Pickman Park Phragmites Eradication Pilot Project
The project was sponsored by Salem Sound Coastwatch (SSCW) in conjunction with Salem State University (SSU) , under a City of Salem Conservation Commission Order of Conditions.
In this Pilot Project, SSCW partnered with SSU to experiment with three different methods to eradicate the invasive common reed, Phragmites australis, in a half-acre perched marsh in Pickman Park, Salem, MA. The marsh contains three distinct stands of Phragmites. Because of the distinct elevations and hydrological characteristics of the stands, SSCW and SSU tested a different control method in each stand. SSU students monitored the salt marsh vegetation and salinity.
Phragmites australis is a serious threat to wetlands. Also known as common reed, it is an invasive plant that can spread throughout a wetland, crowding out other more productive plants with its dense roots and vegetation.
- Document methods to remove small stands of Phragmites before wetlands become phragmites monocultures
- Involve college students in environmental research
- Share this phragmites control information with conservation agents/commissions and private landowners.
- Use three different control methods on the three discrete stands of Phragmites in the study marsh. See Methodology below.
- Provide college students direct field experience with wetland restoration.
- Share the study results and conclusions with the public.
Two SSU professors, Dr. Young, SSU Biology Department and Dr. Luna, SSU Geography Department used the study to expand their curriculas. SSCW has prepared a PowerPoint presentation (1.2MB PDF) for 5th – 10th grade students that covers salt marsh ecology and Phragmites.
Baseline data were collected during the summer of 2006 for the marsh vegetation and salinity. SITE MAP
Method 1: cut and increase salinity through tidal flow.
In 2007, Area 1 Phragmites, those closest to the tidal river in the southwest corner, were cut weekly from early June through mid August, than bi-weekly until the end of the growing season. In December 2007, the concrete wall separating the river from the marsh was breached and a ditch dug into the marsh to increase tidal inundation. The ditch is approximately 20 feet in length and 2 feet wide by 1 foot deep. Cutting was biweekly in 2008 over the same time period.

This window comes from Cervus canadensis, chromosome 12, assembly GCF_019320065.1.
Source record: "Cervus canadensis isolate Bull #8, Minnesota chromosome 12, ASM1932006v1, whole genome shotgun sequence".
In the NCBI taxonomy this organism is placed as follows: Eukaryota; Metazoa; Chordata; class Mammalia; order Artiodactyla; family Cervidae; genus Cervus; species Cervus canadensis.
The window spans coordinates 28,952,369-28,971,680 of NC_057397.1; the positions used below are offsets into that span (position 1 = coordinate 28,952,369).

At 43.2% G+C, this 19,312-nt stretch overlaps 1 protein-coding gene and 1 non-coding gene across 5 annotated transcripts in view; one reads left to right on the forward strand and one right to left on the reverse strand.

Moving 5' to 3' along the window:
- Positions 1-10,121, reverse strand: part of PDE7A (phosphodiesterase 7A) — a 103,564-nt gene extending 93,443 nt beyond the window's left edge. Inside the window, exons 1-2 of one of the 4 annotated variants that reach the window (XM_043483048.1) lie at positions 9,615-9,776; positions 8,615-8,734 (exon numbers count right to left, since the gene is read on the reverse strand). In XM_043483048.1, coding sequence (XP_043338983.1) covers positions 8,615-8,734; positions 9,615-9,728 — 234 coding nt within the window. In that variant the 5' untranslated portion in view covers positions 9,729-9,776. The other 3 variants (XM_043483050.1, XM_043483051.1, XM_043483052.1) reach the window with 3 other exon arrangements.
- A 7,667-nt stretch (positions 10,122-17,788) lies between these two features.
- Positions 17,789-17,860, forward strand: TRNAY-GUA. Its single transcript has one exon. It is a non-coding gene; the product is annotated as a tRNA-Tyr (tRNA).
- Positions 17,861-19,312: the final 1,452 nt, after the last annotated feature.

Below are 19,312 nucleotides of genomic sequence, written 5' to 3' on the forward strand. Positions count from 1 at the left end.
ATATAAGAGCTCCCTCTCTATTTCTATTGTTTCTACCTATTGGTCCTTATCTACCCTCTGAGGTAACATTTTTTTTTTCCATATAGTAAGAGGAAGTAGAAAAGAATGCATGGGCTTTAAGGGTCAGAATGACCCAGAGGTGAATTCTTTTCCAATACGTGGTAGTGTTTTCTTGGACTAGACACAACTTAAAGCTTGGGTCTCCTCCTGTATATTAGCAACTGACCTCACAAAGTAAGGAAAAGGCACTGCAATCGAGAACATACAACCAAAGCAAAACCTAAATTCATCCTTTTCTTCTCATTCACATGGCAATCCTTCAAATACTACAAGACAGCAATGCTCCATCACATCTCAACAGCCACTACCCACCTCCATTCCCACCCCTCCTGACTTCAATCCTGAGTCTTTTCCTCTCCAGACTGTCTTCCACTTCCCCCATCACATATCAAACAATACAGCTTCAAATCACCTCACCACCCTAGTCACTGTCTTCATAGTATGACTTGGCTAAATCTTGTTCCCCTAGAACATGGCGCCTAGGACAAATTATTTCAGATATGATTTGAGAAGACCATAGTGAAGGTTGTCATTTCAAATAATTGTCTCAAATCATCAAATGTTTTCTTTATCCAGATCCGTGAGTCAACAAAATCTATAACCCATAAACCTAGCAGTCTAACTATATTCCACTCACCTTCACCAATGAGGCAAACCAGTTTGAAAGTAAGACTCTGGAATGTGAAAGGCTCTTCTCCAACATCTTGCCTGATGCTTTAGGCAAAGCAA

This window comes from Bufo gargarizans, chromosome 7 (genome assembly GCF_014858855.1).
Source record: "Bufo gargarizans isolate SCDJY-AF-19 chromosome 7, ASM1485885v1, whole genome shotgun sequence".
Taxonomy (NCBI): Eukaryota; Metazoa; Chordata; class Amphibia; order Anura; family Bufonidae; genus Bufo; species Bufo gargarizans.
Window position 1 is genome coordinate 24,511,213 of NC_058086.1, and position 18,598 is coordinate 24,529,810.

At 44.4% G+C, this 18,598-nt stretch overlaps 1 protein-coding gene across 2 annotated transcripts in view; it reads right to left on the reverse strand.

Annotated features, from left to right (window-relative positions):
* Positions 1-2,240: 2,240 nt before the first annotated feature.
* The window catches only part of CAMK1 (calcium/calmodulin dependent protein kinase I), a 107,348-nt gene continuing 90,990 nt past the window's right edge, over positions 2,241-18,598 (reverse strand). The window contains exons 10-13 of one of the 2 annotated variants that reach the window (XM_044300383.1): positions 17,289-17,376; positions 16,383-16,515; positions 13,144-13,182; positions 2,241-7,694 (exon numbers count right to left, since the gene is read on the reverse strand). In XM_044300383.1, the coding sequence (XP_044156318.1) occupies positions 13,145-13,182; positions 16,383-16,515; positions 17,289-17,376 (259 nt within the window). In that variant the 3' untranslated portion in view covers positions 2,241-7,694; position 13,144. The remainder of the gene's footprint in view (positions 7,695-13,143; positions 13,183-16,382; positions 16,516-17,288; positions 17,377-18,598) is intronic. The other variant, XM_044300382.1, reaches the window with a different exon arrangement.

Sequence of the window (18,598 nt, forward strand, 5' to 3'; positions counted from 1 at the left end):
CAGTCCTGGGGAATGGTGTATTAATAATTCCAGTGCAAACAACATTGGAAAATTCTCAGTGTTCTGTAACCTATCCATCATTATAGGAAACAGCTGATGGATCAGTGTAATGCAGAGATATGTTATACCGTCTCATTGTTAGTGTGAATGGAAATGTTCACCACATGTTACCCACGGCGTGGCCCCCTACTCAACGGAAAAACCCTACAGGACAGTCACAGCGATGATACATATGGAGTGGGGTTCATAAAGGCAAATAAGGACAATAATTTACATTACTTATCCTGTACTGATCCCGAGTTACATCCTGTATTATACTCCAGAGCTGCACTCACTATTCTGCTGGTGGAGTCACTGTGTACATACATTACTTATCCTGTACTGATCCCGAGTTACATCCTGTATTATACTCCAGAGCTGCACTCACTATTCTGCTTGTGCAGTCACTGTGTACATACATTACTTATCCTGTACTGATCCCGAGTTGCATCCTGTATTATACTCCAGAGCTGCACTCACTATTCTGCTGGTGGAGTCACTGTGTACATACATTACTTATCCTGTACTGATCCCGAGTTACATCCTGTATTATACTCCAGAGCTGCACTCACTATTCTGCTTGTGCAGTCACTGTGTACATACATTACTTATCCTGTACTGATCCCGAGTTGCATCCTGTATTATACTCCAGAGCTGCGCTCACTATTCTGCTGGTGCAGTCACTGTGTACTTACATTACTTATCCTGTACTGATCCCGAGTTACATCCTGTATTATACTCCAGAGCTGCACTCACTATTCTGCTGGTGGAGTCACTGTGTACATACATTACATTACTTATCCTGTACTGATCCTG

Method 2: cut and apply BurnOut II
The higher elevation of Area 2 eliminated the possibility of increasing salinity from tidal flow. SSC students followed the same cutting schedule as with Method 1 and BurnOutII sprayed on the cut stalks at same time as cutting in 2007 and 2008. A single clearing of cut stalks took place in late summer.
Method 3: excavate wetland to increase tidal inundation
The largest stand of Phragmites was at the back of the wetland and the greatest distance from the river. Sandwiched between the toe of an upland slope and a tidal ditch, Area 3 required wetland alteration. A perimeter 2 feet by 2 feet ditch was dug around the back of the Phragmites stand. The Phragmites dominated area between the new ditch and old ditch was excavated to lower the elevation by 6 inches to increase tidal inundation. The old ditch was left undisturbed. After the excavated earth was dewatered it was removed offsite to an upland area.
Northeast Wetland Restoration (Geoff Wilson, Berwick ME) was contracted to dig the new ditch and excavate the phragmites stand. The excavation work took place from August to December in 2007. Timber matting was used to reduce the impact of the small excavator (TBO45) on the marsh to approximately 1 lb. per square inch of pressure.
All activities of the grant to restore one-half acre of salt marsh by the removal of Phragmites have been completed. Post-restoration monitoring continues.
Complete removal of Phragmites is a difficult challenge. The greatest success in removing Phragmites came in Area 1 where the breach in the wall increased saltwater intrusion. In the elevated Area 2, Phragmites have been removed from the center of the area but plants still remain at the edges. In Area 3, the Phragmites in the excavated site experienced stunted growth during the 2008 summer (average maximum height of 143.4 cm (4.7 ft.) in 2008 compared to 246.1 cm (8.1 ft.) in 2006), despite frequent rains throughout the 2008 summer which provided ideal growing conditions for Phragmites.